Trans Suicide and Ethical Communication

Over the past few days I have been thinking a lot about the “Dr. V.” story and the intense discussions regarding the ethics of the piece’s reporting. It has been encouraging to see so many media organizations (including the one that published the original story) and reporters doing a lot of soul searching. This was a tragic and sad death.

Josh Levin’s thoughtful editorial on Slate contained a link to The Tampa Bay Times’ Leonora LaPeter Anton’s important piece about the suicide of a woman she was doing a story about on the eve of the publication of that story. (It is a very good read.)

At the end of her piece she contains includes a number of suicide prevention resources, including some ethical guidelines for reporters to consider when reporting suicides. There are many different (but essentially similar) versions of these guidelines for various organizations but they are all pretty similar. I like how these sound so I want to include them here.

• Avoid romanticizing suicide or idealizing those who take their own lives by portraying suicide as a heroic or romantic act.

• Don’t dramatize the impact of suicide through descriptions and pictures of grieving relatives, teachers, classmates or members of the community. This may encourage potential victims to see suicide as a way of getting attention or as a form of retaliation.

• Details about the method of suicide can encourage vulnerable people to imitate it. While reporters may need to provide a description of the cause of death, they should not provide a “how to” guide.

• Avoid oversimplifying the causes of suicides, murder-suicides or suicide pacts, and avoid presenting them as inexplicable or unavoidable. Social conditions alone do not explain a suicide. The cause is invariably more complicated than a recent painful event such as a romantic breakup or the loss of a job. More than 90 percent of suicide victims have a significant psychiatric illness at the time of their death. Mood disorders and substance abuse are the two most common.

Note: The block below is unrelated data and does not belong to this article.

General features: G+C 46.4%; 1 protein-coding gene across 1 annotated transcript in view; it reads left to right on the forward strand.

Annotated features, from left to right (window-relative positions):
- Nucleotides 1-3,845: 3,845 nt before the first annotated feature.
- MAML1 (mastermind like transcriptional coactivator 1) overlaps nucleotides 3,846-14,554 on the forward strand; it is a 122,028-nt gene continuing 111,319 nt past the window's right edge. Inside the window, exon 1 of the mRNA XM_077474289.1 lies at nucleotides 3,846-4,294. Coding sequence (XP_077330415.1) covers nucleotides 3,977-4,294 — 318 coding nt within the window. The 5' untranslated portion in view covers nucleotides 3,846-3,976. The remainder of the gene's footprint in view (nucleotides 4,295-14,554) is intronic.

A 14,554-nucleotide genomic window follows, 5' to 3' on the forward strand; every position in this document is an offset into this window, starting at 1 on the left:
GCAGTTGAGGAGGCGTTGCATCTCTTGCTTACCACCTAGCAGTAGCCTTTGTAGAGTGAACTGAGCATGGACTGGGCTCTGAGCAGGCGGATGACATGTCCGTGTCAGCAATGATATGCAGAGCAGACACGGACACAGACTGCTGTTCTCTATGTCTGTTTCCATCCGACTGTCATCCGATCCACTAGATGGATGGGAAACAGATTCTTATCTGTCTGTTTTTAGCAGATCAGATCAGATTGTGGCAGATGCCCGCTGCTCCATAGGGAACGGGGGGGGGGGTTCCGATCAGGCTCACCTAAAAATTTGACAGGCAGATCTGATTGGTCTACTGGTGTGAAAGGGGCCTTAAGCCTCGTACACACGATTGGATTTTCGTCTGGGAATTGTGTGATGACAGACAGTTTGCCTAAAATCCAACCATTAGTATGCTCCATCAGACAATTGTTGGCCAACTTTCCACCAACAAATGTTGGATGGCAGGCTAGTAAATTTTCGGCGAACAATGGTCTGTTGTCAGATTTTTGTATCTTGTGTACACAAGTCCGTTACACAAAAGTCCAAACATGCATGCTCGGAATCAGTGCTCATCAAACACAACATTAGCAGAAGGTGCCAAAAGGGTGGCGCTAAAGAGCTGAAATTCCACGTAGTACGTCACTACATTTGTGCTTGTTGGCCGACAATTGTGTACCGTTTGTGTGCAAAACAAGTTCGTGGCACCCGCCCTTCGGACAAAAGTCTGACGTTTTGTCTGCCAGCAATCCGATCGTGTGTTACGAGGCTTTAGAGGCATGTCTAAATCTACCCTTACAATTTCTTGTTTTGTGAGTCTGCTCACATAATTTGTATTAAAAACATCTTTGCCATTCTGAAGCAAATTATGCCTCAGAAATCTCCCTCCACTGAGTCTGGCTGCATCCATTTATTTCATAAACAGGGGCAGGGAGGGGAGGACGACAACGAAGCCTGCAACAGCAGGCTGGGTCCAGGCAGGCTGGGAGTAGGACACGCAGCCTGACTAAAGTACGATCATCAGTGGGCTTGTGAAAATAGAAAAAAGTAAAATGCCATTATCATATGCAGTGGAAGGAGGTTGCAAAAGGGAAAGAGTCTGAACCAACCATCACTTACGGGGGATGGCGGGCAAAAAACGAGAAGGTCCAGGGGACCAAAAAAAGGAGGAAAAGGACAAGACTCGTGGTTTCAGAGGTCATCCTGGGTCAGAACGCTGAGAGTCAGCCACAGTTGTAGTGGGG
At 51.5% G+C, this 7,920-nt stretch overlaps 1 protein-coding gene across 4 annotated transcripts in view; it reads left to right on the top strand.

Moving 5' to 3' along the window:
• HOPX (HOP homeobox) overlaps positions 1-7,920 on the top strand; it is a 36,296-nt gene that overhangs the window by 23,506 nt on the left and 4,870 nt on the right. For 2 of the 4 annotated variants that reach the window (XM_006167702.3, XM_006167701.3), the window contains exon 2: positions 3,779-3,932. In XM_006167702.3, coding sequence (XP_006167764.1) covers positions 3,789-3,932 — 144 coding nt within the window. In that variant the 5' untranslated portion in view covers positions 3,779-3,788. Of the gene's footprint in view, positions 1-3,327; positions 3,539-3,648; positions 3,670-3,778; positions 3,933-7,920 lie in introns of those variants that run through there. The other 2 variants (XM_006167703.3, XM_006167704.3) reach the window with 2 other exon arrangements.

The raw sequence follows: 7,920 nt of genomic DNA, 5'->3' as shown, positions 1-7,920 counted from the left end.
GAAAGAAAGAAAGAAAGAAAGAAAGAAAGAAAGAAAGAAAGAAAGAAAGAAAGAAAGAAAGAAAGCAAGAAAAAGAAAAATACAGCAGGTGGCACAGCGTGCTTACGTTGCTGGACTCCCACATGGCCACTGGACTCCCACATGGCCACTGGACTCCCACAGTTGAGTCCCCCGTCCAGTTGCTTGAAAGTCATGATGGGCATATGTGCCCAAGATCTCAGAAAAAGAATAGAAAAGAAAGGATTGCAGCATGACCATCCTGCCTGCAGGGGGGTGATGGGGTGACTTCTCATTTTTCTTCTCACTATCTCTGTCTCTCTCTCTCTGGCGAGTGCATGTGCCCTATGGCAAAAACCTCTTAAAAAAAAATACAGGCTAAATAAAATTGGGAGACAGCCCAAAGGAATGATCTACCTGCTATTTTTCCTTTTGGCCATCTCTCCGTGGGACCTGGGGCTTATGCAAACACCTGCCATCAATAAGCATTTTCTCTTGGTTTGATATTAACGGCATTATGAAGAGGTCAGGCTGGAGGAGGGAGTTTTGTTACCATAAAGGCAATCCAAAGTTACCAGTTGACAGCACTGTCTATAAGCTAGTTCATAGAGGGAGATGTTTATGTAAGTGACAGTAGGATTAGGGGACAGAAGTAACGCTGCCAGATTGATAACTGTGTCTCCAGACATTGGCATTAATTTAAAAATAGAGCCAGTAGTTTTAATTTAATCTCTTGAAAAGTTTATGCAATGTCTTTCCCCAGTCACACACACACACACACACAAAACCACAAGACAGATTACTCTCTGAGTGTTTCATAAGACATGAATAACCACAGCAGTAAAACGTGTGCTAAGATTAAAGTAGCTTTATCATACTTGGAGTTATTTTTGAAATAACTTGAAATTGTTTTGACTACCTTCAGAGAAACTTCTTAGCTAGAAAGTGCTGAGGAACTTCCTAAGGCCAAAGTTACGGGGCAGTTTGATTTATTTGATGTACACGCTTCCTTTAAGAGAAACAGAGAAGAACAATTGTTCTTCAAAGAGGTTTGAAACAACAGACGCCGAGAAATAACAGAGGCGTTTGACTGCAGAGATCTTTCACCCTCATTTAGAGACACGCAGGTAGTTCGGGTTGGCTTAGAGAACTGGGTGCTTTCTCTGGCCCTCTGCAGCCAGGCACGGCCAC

• Conveying that effective treatments for most of these conditions are available (but often not utilized) may encourage those with such problems to seek help.

I believe that all responsible journalists should follow these or similar guidelines. But I also believe that these guidelines are helpful to anyone who is blogging, commenting or tweeting on the web. We demand that journalists follow strict ethical standards but so many of us do not take the time to be mindful in what we ourselves are putting out there for others to read.

I think that this is a particular problem in the trans community. Because of the sad reality that the rate of suicide within the trans community is so high, it is something that has to be discussed. It can’t be avoided. But I feel that how it is spoken about within the community has to some degree helped to “normalize” it amongst its members. I see this as a vicious cycle that actually is leading to more suicides.

The American Society for Suicide Prevention has a helpful PDF for how to talk cover suicides. It includes some important guidelines for bloggers and “citizen journalists” that I think are also helpful.

• Bloggers, citizen journalists and public commentators can help reduce risk of contagion with posts or links to treatment services, warning signs and suicide hotlines.